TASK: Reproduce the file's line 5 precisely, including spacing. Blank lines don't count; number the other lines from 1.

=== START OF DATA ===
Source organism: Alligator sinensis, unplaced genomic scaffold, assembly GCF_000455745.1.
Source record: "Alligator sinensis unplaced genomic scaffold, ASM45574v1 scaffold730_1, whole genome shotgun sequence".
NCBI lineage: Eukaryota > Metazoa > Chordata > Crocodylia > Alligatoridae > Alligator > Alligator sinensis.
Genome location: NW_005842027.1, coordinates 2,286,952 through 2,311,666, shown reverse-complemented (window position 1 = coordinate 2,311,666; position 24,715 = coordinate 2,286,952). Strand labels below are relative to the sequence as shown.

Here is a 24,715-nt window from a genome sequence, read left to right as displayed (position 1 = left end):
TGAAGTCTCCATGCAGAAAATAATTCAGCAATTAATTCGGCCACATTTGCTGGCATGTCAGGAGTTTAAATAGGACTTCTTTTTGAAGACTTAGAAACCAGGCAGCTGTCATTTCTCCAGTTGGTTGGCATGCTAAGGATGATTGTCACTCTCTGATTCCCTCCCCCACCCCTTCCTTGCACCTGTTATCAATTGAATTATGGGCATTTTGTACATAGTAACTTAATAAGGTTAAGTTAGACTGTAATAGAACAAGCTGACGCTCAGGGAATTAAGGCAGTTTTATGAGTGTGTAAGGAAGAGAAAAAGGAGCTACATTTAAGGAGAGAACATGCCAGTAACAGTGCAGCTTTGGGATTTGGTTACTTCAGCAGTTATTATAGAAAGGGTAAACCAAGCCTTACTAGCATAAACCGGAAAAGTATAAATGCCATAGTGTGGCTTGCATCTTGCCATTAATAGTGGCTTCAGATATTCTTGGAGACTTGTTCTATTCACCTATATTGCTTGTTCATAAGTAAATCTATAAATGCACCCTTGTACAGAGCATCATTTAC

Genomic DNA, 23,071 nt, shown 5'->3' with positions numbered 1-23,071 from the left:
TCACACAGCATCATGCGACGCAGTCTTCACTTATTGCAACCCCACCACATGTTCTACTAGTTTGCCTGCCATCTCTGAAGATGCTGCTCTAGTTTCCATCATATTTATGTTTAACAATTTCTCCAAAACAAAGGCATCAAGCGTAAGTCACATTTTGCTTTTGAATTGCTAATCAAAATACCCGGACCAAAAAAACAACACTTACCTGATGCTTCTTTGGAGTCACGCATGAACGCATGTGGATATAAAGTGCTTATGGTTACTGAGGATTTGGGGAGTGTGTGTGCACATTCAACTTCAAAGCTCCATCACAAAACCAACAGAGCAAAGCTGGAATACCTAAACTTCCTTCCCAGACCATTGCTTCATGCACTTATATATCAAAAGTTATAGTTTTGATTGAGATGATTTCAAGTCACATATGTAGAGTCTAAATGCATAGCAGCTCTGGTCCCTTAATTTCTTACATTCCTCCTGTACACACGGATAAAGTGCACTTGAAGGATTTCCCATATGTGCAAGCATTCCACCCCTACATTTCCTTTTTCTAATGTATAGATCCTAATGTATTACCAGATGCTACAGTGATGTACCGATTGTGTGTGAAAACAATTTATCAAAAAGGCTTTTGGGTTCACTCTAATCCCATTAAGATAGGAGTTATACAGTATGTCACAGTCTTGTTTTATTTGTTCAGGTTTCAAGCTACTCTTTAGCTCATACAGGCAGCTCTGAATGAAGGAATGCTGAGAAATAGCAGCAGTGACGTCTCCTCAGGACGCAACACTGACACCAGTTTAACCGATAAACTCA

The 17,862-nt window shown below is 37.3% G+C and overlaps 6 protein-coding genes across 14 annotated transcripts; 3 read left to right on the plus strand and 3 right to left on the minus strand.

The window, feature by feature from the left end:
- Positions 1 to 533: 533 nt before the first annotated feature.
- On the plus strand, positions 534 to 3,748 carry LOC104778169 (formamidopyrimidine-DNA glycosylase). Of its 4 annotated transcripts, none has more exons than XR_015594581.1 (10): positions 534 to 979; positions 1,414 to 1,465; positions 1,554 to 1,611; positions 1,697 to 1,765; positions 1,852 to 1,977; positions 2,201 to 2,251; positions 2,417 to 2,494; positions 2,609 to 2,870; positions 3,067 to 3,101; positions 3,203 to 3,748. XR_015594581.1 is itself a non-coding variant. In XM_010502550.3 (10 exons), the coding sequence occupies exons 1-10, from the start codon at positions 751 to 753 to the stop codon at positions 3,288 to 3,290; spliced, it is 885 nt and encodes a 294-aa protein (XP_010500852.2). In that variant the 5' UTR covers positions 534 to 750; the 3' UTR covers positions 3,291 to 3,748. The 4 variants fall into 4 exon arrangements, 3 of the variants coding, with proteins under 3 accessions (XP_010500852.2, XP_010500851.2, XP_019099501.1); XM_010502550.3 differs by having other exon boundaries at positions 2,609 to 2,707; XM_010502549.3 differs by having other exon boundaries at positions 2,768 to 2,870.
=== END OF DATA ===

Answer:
Here is a 24,715-nt window from a genome sequence, read left to right as displayed (position 1 = left end):